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Business Briefing

Moody’s warns British Columbia not to ‘impair’ finances permanently Add to ...

Yesterday, global stocks rose after Larry Summers pulled out of the race to succeed Ben Bernanke as chairman of the U.S. central bank, leaving vice-chair Janet Yellen as the front-runner.

Today, however, it’s the Fed decision that looms large, with expectations its policy makers will unveil plans to begin pulling back on their massive bond-buying program known as quantitative easing, or QE.

“Dealers are beginning to lock in profits from yesterday's rally, with speculation of a $10-billion tapering in the Fed's bond-buying scheme,” said market analyst David Madden of IG in London, referring to the rumoured reduction in the $85-billion-a-month program.

“The only way dealers will be surprised is if the trim is more or less than $10-billion. Investors are reacting well to the rumour that Janet Yellen will take over from Ben Bernanke in the new year, as Ms. Yellen is more likely to keep the QE tap flowing.”

Asian and European stocks fell, while North American exchanges rose.

“Investors are tweaking their positions in what is being called the ‘autumn of QE’ caution as markets are preparing for the Federal Reserve’s decision on whether to begin tapering its asset-purchase program,” said sales trader Ankit Kapur of CMC Markets in London, referring to the central bank’s policy-setting group, the Federal Open Market Committee.

“After months of anticipation and speculation the Federal Open Market Committee must decide tomorrow whether to begin to wind down their quantitative easing. The anticipation is a $10-billion to $15-billion reduction in the $85-billion-a-month program. Some analysts are also predicting the Fed will seek to strengthen its forward guidance to stabilise the markets.”

Manufacturing up
Canada’s factories rebounded in July as sales climbed 1.7 per cent.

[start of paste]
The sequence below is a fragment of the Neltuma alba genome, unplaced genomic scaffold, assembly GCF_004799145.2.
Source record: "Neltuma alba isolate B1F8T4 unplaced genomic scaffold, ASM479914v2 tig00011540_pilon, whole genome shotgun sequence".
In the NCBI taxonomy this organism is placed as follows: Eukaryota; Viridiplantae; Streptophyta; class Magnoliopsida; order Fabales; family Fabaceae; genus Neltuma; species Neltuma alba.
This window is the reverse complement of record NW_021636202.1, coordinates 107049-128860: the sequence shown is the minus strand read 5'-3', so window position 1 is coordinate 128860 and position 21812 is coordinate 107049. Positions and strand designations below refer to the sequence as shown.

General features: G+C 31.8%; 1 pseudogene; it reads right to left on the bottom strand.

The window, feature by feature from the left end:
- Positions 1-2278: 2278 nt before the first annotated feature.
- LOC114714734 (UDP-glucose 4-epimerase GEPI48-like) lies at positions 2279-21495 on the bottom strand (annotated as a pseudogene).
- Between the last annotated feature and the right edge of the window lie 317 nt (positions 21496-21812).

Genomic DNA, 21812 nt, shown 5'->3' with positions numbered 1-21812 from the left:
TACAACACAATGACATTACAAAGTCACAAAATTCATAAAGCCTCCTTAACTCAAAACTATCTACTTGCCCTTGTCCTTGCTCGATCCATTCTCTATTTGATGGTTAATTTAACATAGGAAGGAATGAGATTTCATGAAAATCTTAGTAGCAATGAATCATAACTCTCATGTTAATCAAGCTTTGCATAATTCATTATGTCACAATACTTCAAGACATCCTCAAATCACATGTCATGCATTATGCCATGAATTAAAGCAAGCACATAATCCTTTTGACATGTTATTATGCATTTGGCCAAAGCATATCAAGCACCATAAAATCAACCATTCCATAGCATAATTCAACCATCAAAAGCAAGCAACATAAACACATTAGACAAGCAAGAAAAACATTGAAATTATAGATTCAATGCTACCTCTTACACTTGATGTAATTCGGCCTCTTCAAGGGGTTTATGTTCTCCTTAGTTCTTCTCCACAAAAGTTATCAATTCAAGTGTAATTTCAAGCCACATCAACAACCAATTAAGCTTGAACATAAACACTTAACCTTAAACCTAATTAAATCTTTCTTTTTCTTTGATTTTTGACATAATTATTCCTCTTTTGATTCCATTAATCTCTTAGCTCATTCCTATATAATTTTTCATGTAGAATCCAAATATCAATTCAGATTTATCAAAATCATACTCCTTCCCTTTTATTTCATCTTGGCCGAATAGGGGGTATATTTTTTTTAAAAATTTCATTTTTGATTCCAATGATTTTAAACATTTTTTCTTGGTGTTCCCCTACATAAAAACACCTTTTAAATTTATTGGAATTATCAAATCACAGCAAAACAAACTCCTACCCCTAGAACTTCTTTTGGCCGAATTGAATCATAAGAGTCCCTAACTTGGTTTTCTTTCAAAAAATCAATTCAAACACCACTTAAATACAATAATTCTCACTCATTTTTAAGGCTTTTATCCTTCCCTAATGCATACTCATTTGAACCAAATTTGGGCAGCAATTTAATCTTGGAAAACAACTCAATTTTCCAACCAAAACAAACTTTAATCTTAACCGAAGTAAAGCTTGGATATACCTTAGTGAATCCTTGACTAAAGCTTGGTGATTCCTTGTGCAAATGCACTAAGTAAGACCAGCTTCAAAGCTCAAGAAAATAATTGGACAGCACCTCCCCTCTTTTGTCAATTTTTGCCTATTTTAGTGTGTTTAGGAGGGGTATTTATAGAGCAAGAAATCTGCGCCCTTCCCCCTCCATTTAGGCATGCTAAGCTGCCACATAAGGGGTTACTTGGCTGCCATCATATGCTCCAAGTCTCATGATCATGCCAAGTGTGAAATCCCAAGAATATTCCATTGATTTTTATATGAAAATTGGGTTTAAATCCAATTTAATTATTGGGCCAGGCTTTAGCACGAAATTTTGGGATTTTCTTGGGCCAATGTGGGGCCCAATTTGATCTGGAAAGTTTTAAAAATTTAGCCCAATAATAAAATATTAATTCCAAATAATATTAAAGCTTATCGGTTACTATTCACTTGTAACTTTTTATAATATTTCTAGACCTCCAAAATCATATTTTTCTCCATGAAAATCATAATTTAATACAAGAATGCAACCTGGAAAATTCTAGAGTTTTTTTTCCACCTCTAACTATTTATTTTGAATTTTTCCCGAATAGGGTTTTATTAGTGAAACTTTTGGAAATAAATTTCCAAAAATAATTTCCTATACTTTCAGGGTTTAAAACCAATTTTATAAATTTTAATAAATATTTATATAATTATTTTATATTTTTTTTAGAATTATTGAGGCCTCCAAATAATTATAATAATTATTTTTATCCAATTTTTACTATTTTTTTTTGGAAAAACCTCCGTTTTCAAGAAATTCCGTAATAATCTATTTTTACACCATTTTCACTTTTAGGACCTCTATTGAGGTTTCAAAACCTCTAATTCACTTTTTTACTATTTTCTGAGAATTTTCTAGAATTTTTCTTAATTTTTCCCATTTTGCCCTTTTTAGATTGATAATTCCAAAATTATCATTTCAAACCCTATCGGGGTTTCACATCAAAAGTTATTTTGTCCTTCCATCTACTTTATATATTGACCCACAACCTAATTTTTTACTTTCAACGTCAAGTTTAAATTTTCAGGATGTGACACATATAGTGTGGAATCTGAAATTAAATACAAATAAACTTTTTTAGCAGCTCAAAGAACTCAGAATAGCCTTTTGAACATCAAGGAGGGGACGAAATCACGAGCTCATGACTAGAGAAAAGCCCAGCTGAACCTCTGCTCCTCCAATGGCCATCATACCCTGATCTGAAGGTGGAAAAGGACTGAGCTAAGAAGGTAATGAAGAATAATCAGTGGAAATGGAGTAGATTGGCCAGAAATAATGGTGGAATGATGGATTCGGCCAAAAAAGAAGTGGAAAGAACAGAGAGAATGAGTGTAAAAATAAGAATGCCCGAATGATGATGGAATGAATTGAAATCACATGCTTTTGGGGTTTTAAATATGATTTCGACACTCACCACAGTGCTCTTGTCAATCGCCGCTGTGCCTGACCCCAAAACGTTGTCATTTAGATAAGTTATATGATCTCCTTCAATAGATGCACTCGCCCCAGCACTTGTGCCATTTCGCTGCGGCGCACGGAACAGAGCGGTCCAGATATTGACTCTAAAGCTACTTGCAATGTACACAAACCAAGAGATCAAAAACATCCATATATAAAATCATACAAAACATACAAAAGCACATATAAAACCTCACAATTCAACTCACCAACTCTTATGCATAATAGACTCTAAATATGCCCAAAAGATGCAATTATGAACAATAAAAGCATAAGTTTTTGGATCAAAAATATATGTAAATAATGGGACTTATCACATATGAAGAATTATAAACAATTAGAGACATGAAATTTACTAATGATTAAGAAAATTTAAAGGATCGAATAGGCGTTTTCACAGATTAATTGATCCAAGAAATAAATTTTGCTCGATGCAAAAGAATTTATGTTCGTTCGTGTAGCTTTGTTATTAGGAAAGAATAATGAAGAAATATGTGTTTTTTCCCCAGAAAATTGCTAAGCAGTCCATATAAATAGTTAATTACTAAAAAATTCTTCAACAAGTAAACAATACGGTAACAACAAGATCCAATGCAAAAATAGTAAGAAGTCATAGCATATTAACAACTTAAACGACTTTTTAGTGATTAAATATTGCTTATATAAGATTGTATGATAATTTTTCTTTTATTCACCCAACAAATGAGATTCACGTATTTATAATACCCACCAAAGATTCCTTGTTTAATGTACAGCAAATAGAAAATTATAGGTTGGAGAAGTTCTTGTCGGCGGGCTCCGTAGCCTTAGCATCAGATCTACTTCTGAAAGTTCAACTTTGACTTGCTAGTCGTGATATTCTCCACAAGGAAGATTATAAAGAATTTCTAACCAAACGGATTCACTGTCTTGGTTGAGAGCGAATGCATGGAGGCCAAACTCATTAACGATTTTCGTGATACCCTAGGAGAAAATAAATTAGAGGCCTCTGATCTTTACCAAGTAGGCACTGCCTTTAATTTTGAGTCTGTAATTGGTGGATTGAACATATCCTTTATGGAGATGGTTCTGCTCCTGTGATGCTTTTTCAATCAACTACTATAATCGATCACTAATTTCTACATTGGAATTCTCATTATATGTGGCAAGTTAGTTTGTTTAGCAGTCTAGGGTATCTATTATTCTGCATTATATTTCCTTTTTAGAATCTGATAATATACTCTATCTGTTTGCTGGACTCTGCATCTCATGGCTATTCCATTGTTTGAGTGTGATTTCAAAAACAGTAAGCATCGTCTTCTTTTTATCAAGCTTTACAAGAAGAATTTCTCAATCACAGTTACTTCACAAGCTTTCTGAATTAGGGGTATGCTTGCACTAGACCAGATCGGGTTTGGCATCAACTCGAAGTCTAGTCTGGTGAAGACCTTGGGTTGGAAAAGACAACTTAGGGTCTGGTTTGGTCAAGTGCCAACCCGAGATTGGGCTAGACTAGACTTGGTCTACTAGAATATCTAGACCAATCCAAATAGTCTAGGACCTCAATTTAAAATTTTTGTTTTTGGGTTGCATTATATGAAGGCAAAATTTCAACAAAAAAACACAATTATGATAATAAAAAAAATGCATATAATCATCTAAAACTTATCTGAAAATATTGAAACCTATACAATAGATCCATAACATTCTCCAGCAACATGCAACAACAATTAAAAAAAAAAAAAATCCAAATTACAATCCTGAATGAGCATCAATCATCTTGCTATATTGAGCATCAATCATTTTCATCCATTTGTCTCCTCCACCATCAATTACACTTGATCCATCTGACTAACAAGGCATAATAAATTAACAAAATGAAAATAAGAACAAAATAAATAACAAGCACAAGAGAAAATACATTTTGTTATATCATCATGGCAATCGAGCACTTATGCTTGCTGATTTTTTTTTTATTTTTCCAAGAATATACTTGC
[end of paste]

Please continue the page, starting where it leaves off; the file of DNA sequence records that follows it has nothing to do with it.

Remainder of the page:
And, as Statistics Canada noted today, the gains were fairly broad-based as 15 of the 21 industries measured posted better numbers.

Sales rose 2.1 per cent among durable goods manufacturers, and 1.2 per cent among those on the other side of the ledger, such as petroleum and coal.

The federal agency’s “miscellaneous” category was also interesting as sales powered ahead almost 24 per cent, primarily because of jewellery and silverware.

Ontario turned in the best performance among the provinces, with manufacturing shipments climbing 3.2 per cent to mark the highest showing since June, 2012.

"The rebound in the volume of manufacturing sales in July is encouraging and suggests that, while not significantly related to flooding in Alberta, weakness in June was nonetheless temporary," said economist Nathan Janzen of Royal Bank of Canada.

"While challenges for the sector remain, we expect that stronger growth externally, particularly in the United States, will support stronger manufacturing activity over the second half of this year and into 2014."

Over all, inventories increased by 0.4 per cent, the inventory-to-sales ratio dipped to 1.4 from 1.41 in June, and unfilled orders rose by 0.4 per cent.

"Note that overall manufacturing sales remain slightly below year-ago levels (-0.1 per cent year-over-year), inventories have risen to record levels and the inventory-to-sales ratio is on the high side of normal," said senior economist Robert Kavcic of BMO Nesbitt Burns.

"Suffice it to say that the sector would certainly welcome a sustained pickup in growth south of the border."

Keeping up with the Kardashians
As nicknames go, this one’s a little spicier than "Maple."

British analyst Timothy Ash has dubbed Armenia’s new offering the “Kardashian bond,” a dollar-denominated issue for which there was a roadshow last week.

(Debt denominated in Canadian dollars but issued by foreign institutions are known as Maple bonds, while Yankee bonds are U.S.-dollar notes sold by foreign institutions south of the border.)

Mr. Ash used his nickname in a research note last week, and then again today when pointing out that “it’s gone a bit quiet on the Kardashian new bond issue front after last week’s roadshow … Perhaps they are mulling over investor feedback.”

(This is not to suggest that markets should expect a “Snooki bond” from New Jersey.)

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